As we continue up the Monitoring stack, we get to Identity Monitoring, which is a distinct set of concerns from User Activity Monitoring (the subject of the next post). In Monitoring Identity, the SIEM/Log Management systems gain visibility into the provisioning and Identity Management processes that enterprise use to identify, store and process user accounts to prepare the user to use the system. Contrast that with User Activity Monitoring, where SIEM/Log Management systems focus on monitoring how the user interacts with the system at runtime and looks for examples of bad behavior. As an example, do you remember when you got your driver’s license? All the processes that you went through at the DMV: Getting your picture taken, verifying your address, and taking the driving tests. All of those activities are related to provisioning an account, getting credentials created; that’s Identity Management. When you are asked to provide your driver’s license, say when checking in at a hotel, or by a police officer for driving too fast; that’s User Activity Monitoring. Identity Monitoring is an important first step because we need to associate a user’s identity with network events and system usage in order to perform User Activity Monitoring. Each requires a different type of Monitoring and different type of report, today we tackle Identity Management (and no, we won’t make you wait in line like the DMV).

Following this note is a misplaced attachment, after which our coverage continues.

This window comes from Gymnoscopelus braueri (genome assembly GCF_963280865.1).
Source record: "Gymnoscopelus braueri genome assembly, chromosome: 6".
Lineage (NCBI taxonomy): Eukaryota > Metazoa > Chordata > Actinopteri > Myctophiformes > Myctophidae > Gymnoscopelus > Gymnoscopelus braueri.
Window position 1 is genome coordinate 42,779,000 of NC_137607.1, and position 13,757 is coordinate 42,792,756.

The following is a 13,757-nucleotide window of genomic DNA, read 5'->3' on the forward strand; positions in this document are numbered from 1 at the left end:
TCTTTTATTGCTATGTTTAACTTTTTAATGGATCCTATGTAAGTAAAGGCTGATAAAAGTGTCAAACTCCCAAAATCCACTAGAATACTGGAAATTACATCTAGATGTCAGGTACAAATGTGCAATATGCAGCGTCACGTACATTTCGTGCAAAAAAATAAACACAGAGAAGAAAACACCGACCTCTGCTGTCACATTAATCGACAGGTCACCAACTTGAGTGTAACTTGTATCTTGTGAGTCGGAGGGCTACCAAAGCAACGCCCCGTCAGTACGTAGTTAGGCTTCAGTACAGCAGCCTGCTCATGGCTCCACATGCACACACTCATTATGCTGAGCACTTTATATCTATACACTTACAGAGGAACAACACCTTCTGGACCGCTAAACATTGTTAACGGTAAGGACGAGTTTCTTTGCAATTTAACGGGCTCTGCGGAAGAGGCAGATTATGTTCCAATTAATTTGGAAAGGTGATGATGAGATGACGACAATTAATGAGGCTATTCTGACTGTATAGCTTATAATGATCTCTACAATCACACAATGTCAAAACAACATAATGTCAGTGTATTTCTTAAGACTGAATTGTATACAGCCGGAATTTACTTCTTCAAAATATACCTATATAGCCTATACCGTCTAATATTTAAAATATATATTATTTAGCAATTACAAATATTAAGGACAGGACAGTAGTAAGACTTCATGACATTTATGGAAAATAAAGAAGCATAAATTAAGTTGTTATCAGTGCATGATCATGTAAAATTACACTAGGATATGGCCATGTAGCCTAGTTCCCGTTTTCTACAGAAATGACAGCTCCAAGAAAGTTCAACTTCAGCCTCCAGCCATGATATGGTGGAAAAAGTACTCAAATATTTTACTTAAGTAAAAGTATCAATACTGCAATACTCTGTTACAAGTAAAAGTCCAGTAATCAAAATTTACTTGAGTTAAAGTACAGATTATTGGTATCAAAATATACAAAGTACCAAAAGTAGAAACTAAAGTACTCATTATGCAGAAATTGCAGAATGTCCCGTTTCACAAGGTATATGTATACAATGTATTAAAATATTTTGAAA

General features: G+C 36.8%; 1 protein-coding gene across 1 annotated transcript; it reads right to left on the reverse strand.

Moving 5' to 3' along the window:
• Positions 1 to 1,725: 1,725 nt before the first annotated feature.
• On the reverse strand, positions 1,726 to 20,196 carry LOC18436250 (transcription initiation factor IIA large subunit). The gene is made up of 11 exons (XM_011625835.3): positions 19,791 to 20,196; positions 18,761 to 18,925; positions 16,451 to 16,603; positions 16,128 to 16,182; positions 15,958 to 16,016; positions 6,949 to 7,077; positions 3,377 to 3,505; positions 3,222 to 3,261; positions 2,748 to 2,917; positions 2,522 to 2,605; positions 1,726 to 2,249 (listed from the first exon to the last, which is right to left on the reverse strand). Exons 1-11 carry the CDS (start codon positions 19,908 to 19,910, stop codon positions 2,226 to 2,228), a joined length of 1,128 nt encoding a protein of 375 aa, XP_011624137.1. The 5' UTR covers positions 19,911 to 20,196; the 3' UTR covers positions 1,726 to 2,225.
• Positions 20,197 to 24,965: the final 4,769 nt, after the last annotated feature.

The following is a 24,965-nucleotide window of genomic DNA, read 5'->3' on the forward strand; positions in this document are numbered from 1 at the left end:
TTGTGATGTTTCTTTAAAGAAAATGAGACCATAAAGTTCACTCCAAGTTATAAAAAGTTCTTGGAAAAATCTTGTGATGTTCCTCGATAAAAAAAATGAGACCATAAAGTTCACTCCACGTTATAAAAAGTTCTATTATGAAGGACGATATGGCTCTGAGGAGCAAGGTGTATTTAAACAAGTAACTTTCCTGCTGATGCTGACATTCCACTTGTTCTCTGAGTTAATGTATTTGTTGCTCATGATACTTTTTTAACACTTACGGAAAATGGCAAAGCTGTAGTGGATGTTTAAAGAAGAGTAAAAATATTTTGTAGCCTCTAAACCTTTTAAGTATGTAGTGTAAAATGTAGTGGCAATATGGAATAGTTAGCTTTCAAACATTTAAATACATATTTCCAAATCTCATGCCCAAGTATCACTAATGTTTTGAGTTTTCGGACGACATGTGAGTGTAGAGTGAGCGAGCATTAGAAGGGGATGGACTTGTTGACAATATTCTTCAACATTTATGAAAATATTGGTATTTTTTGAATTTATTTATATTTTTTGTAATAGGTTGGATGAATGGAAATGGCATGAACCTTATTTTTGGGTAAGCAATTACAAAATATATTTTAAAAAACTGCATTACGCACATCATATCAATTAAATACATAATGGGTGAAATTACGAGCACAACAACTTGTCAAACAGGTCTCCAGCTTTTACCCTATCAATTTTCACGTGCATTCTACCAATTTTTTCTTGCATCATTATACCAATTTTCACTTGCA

To enable Identity Monitoring, the SIEM/Log Management project inventories the relevant Identity Management processes (such as Provisioning), data stores (such as Active Directory and LDAP) and technologies (such as Identity Management suites). The inventory should include the Identity repositories that store accounts used for access to the business’ critical assets. In the old days it was as simple as going to RACF and examining the user accounts and rules for who was allowed to access what. Nowadays, there can be many repositories that store and manage account credentials, so inventorying the critical account stores is the first step.


The next step is to identify the Identity Management processes that govern the Identity repositories. How did the accounts get into LDAP or Active Directory? Who signs off on them? Who updates them? There are many facets to consider in the Identity management lifecycle. The basic Identity Management process includes the following steps:

  • Provisioning: account creation and registration
  • Propagating: synchronizing or replicating the account to the account directory or database
  • Access: accessing the account at runtime
  • Maintenance: changing account data
  • End of Life: Deleting and disabling accounts

The Identity Monitoring system should verify events at each process step, record the events, and write the audit log messages in a way that they can be correlated for security incident response and compliance purposes. This links the event to the account(s) that initiated and authorized the action. For example, who authorized the account that were Provisioned? What manager(s) authorized the account updates? As we saw in the recent Societe Generale case, Jerome Kerviel (the trader who lost billions of the bank’s money) was originally an IT employee who moved over to the trading desk. When he made the move from IT to trading, his account retained his IT privileges and gained new trading privileges. Snowball entitlements enabled him to both execute trades and remove logs and hide evidence. It seems likely there was a process mishap in the account update and maintenance rules that allowed this to happen, and it shows how important the identity management processes are to access control.